Sandy Hook families who won defamation suit against Alex Jones subpoena Facebook as trial nears

Photo of Rob Ryser

NEWTOWN — The Sandy Hook families who won a defamation suit against extremist Alex Jones in Connecticut want to know whether the “Infowars” host used Facebook to amplify conspiracy theories as both sides prepare for a trial to establish damages.

But since Facebook deactivated Jones’ accounts in 2018, his lawyers said they had no access to the social media data the families seek, according to court records.

So the families asked a judge for permission to subpoena Facebook.

“Data concerning the spread of, and audience engagement with, the Jones defendants’ social media posts ... is highly relevant to establishing a causal nexus between the Jones defendants’ conduct and the harm suffered by the plaintiffs,” the families argued in papers filed with state Superior Court. “The requested data would show how the Jones defendants used Facebook to dramatically boost the spread of their defamatory statements about the plaintiffs.”

This week, Jones’ attorneys disagreed, calling the information that the families are requesting in the Facebook subpoena “information that cannot possibly inform a jury as to how any damages could be calculated.”

On Wednesday, state Superior Court Judge Barbara Bellis disagreed, granting the families their motion to subpoena Facebook.

Bellis’ order is the latest development for eight families who lost loved ones in the 2012 Sandy Hook shooting who took Jones to court for calling the worst crime in modern Connecticut history “staged,” “synthetic,” “manufactured,” “a giant hoax,” and “completely fake with actors.” Sandy Hook parents in Texas brought three cases against Jones over the same comments.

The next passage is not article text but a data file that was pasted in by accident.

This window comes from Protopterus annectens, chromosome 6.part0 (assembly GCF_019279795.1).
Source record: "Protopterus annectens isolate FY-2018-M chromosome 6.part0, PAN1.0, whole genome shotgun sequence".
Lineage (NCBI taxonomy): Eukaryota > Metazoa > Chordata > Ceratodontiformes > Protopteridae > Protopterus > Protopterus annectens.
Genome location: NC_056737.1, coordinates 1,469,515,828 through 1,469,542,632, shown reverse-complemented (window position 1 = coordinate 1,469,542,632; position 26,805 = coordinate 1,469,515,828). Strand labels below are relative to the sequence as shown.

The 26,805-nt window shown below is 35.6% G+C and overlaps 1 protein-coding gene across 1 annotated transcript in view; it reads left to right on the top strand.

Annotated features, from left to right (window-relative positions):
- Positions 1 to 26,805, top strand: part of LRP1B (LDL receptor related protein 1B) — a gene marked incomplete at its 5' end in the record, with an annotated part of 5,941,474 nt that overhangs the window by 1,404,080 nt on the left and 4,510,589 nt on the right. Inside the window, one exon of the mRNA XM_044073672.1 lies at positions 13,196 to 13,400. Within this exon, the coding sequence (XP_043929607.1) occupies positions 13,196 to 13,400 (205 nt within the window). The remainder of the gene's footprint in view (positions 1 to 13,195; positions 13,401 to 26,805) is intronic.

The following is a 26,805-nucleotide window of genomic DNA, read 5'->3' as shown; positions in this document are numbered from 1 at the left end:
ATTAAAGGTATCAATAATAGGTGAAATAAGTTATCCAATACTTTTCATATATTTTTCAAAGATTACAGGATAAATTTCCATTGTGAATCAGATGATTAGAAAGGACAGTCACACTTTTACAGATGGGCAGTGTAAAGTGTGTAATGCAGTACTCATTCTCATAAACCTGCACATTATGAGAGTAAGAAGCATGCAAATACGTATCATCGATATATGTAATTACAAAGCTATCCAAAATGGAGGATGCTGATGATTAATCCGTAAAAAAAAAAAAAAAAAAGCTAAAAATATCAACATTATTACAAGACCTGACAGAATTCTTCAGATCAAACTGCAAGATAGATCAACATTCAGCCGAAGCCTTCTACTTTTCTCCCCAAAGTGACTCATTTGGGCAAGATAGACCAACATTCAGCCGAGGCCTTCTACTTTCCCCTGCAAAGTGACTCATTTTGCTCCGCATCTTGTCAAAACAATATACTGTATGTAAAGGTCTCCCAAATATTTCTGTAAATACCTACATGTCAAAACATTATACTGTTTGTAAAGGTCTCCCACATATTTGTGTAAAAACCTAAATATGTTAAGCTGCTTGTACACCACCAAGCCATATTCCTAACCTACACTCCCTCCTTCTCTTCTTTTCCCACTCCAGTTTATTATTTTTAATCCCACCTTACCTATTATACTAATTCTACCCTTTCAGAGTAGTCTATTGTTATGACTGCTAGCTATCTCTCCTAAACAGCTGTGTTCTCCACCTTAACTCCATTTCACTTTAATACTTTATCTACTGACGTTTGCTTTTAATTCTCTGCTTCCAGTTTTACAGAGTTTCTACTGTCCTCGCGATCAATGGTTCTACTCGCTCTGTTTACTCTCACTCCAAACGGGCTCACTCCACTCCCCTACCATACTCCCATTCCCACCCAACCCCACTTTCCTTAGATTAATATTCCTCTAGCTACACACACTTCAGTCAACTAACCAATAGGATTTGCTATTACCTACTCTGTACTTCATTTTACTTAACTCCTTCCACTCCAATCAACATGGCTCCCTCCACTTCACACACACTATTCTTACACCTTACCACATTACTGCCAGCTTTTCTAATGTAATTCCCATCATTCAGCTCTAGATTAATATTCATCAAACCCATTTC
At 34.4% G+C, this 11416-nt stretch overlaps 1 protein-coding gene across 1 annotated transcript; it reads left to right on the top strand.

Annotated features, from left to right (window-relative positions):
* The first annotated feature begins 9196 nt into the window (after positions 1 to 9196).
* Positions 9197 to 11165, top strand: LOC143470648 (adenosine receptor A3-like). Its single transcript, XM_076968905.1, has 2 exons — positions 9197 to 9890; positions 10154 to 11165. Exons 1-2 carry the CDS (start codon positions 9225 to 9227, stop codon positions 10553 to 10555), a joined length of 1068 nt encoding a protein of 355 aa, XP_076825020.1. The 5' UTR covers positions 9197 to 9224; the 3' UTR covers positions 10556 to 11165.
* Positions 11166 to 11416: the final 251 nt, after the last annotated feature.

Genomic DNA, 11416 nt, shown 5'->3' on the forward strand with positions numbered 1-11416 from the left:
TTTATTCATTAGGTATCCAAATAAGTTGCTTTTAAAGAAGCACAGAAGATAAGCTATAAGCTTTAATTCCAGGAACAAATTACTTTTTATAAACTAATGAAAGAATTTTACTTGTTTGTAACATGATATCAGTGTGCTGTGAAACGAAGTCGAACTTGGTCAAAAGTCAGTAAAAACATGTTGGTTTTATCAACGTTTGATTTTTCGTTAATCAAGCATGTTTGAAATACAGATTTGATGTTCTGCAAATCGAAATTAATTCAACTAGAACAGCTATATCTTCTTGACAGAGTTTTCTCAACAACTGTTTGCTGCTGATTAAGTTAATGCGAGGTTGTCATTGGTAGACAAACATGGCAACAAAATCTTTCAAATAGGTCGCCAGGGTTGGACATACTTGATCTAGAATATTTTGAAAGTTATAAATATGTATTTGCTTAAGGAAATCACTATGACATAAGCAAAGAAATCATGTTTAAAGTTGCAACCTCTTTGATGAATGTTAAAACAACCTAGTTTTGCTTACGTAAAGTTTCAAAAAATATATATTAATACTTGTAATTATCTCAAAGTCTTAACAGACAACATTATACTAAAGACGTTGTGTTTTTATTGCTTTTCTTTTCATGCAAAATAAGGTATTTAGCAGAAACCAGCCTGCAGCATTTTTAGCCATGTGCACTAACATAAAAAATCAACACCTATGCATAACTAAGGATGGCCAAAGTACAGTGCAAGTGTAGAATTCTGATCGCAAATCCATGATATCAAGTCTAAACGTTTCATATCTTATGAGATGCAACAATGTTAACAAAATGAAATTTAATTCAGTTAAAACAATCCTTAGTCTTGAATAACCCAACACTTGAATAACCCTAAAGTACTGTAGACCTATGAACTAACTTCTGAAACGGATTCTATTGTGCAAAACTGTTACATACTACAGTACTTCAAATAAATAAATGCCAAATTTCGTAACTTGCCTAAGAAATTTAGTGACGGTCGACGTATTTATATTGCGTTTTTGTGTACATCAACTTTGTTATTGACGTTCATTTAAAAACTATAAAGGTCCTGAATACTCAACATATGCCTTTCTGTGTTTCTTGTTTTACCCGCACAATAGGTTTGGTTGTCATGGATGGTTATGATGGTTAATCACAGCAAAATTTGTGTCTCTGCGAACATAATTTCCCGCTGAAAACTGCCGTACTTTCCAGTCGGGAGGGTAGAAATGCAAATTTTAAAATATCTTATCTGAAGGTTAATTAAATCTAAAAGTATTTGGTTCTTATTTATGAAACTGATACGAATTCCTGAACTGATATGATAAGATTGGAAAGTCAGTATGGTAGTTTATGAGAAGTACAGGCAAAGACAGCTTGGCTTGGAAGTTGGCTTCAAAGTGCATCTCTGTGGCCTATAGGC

In both states late last year, parents won the defamation cases against Jones by default, setting the stage for jury trials to establish damages.

On its website, Facebook says it discloses “account records solely in accordance with our terms of service and applicable law, including the federal Stored Communications Act.”

A court order is required to “compel the disclosure of certain records or other information pertaining to the account, not including contents of communications, which may include message headers and IP addresses, in addition to the basic subscriber records,” such as “name, length of service, credit card information, email address(es), and a recent login/logout IP address(es), if available.”

In Connecticut, Bellis’ latest order means the Sandy Hook families can compel Facebook to turn over from Jones’ 14 deactivated Facebook accounts’ subscriber information including “the subscriber’s identity, mail address, telephone number…and payment information.”

“According to public reporting, (Jones’) Facebook pages had millions of fans, likes, and subscribers when the accounts were deactivated,” the families argued in court papers. “The Jones defendants shared their articles, videos, and memes on Facebook in order to reach as large an audience as possible.”

Jones’ attorneys argued in vain that the opposite was the case.

“Sandy Hook was but a minuscule fraction of the content published,” Jones’ lawyers said. “Thus, the motion should be denied because there is no need for the subpoena at all.”

rryser@newstimes.com 203-731-3342